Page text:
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    • The Hustler says:

      And, what I think the human interactions around this will be on the playa.

      I think it’s interesting, but I don’t care if someone thinks it’s art or not. I don’t care.

      I’ve seen a lot of “art” that I thought was a total waste of my time, and many things that were not “art” that completely captivated me.

      I imagine we’re seeing this year’s giant controversy develop. Maybe instead of misguided hippies getting all cranked up over plug-and-play camps (instead of focusing on the other 99.2% of Burning Man) they’ll be “protesting” this, therefore making it art.

      If nothing else, it’s going to be pretty awesome.

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    • Melissa Alexander says:

      Also…Maybe I was remembering a little about when Christo built his fence around here ( I was in high school.)
      Many screamed that it wasn’t art but just a fence. But Christo won in the end because he was really all about the process. That elegant line drawing in the form of a fence was the output, not the outcome.

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    • Mason says:

      Whoever said the comment, hey should just keep driving because they heard Louisiana needs temporary shelters clearly doesn’t belong at BM. Eat shit.

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  • The Hustler says:

    This is what I wrote on my FB thing when I shared this article:

    “If you have to ask if it’s art, then it’s probably art. If someone feels they need to force their opinion on someone else whether something is or is not art, then it most certainly is art.
    Which raises questions about what art actually is and illustrates how grey the idea of art really is.
    OK, so if it isn’t “art,” (whatever that means) then is it ok if it’s just interesting with a good story — or does that, in fact, mean it’s art?
    Why worry about wether it is or is not?
    Burning Man is GIANT with countless of things that may or may not be art, may or may not be interesting, may or may not have a phenomenal beat and wonderful lines.
    This brings up another point: Move this ideology away from Black Rock City and I believe it is just as sound.
    Perception is not reality. Reality is abstract. Anything and nothing, simultaneously, is art.”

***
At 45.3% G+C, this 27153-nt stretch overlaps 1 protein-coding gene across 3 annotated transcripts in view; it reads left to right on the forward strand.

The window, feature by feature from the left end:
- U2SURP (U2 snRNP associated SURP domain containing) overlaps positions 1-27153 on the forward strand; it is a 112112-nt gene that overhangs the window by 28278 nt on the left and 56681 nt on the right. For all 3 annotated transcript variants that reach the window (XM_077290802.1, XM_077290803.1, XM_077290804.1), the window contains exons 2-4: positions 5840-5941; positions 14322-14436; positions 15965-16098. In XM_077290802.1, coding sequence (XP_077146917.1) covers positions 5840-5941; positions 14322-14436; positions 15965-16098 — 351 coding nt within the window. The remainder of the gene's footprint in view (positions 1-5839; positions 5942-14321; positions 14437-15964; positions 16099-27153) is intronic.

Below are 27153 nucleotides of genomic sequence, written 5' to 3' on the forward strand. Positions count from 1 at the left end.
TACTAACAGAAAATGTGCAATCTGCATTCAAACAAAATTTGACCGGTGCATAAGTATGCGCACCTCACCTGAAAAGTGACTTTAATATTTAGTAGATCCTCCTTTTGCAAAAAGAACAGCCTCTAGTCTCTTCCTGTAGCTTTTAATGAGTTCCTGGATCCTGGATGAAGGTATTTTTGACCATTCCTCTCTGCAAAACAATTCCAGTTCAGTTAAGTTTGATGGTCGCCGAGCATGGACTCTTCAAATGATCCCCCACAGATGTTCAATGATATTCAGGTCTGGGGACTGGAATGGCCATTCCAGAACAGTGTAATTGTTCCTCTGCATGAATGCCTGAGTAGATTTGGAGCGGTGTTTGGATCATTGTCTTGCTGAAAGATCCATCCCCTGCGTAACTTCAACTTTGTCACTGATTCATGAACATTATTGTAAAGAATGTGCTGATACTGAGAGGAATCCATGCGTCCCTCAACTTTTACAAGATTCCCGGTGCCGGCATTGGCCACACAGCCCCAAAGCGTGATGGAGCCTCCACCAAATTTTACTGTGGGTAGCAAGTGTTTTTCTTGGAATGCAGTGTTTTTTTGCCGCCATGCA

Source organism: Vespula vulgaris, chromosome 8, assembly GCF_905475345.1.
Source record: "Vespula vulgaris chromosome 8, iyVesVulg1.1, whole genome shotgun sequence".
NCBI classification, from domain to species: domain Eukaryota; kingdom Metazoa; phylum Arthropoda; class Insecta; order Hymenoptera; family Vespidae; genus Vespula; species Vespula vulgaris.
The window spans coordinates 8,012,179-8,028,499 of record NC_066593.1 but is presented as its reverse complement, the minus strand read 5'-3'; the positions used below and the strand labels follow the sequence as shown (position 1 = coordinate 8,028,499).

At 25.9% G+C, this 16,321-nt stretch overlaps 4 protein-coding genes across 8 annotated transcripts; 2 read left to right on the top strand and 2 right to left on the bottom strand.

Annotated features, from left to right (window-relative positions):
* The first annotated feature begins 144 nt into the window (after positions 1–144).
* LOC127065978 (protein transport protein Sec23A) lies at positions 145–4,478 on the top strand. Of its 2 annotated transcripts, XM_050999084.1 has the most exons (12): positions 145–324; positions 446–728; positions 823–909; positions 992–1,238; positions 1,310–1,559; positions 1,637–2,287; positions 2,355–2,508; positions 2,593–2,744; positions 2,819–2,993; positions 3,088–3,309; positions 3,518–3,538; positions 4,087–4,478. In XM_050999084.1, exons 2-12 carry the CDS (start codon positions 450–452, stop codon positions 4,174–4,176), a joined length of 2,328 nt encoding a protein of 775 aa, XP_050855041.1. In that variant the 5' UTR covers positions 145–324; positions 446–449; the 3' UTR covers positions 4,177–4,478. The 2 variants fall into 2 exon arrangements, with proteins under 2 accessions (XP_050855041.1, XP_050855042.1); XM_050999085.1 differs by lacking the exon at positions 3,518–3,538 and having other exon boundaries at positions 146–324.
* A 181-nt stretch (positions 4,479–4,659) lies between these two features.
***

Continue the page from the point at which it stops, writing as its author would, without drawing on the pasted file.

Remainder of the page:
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  • mark says:

    I’m also bringing a 747 to Burning Man. I’m encouraging other burners to do the same. I’m looking forward to taking my 747 to get a look at their 747. I’m open minded as to what I’m going to think of it when I see it. But remember, you too can bring a 747 to Burning Man. They’re not that expensive.

    https://www.youtube.com/watch?v=MhA0OdFQCCc

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    • Jet Burns says:

      There are over a hundred people that have come to work on this Burning Man 747 Project. Many of them have come to use tools, power tools, and other tools for the very first time. They have learned about safety procedures, how to disassemble and fabricate wood, steel, aluminum, wires, LEDs, and so much more, and again for the very first time. What art or creation will just one of these of the hundreds make in the future on their own for Burning Man or for the (cough) ‘Art Industry’.

      I have seen children visit the 747 project, some of them in Nixon, Nevada. How many children will see it on the Playa when Kidsville comes to visit. It is big, it is huge, but so are most monuments to great things. They are inspiring to behold, and what if it takes only one child to say, “I want to be a pilot” or “I want to understand how something that big can fly in the air.” Who the hell cares what ‘category’ of art it is. It’s fun, it took hundreds of people to bring it, to Dare Mighty Things and inspire the child in all of us.

      I for one can’t wait to check your bags. Let loose your BIG IMAGINATION and take an impossible flight on a PALE BLUE DOT around an insignificant star.

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  • CG says:

    Tone-deaf self-involved dreck. My art teachers would rip these guys apart in crit, first year.